This past weekend concluded the 2010 San Francisco Game Developers Conference, which brought together developers from around the world to discuss all aspects of the games industry. Numerous talks were held covering a wide range of subject. One particularly interesting talk, embedded above, was by Chris Hecker, who called on designers to "finish" their games. Fittingly, we called on game developer Krystian Majewski, creator of the IGF Award nominated Trauma, to offer his professional wisdom. Join us this week while we discuss missing deadlines, game depth, charismatic marketers, and the importance of wacky ideas. As always, we encourage you to leave your comments below.

Discussion Starters:

- How percentage of games would you actually call "finished" according to Hecker's definition?
- Should indie developers have different responsibilities than AAA devs?
- Is there a place for weird and unfinished games in a health games industry?

To listen to the podcast:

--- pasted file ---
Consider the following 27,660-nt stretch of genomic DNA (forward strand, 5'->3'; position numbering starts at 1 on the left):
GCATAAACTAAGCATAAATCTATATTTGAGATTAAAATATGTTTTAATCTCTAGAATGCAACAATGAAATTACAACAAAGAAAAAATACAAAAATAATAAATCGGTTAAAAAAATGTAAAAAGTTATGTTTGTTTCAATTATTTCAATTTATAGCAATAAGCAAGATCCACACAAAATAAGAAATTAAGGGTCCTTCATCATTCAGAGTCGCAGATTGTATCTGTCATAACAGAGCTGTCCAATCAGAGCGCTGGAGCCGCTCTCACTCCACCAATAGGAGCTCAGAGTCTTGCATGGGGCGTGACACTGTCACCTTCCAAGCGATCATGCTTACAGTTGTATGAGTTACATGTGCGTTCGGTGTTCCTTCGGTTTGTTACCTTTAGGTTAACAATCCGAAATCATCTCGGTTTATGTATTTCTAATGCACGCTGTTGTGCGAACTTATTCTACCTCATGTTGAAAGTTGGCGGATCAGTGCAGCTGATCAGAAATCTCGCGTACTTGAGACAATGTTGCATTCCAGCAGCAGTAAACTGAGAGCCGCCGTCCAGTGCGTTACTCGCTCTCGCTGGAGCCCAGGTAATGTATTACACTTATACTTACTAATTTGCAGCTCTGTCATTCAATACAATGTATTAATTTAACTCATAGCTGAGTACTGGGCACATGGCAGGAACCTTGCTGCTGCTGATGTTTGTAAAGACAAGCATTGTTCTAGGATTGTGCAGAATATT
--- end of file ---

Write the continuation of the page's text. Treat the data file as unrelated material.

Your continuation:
- Subscribe to the EXP Podcast via iTunes here. Additionally, here is the stand-alone feed.
- Listen to the podcast in your browser by left-clicking the title. Or, right-click and select "save as link" to download the show in MP3 format.
- Subscribe to this podcast and EXP's written content with the RSS link on the right.

Show notes:

- Run time: 38 min 05 sec
- "Please Finish Your Game," by Chris Hecker, via ChrisHecker.com
- See Game Design Reviews for more information about Trauma and Krystian Majewski
- Music provided by Brad Sucks

Monday, March 15, 2010

Easing Up

At this year's Game Developer's Conference, Sid Meier gave a keynote titled "Psychology of Game Design: Everything you Know is Wrong." While I disagree with the vast majority of what Sid had to say, one of his statements did pique my interest. "I once gave a talk on how games should be split into four different difficulty levels." Meier said. "I was wrong. Now, Civilization V has nine difficulty levels."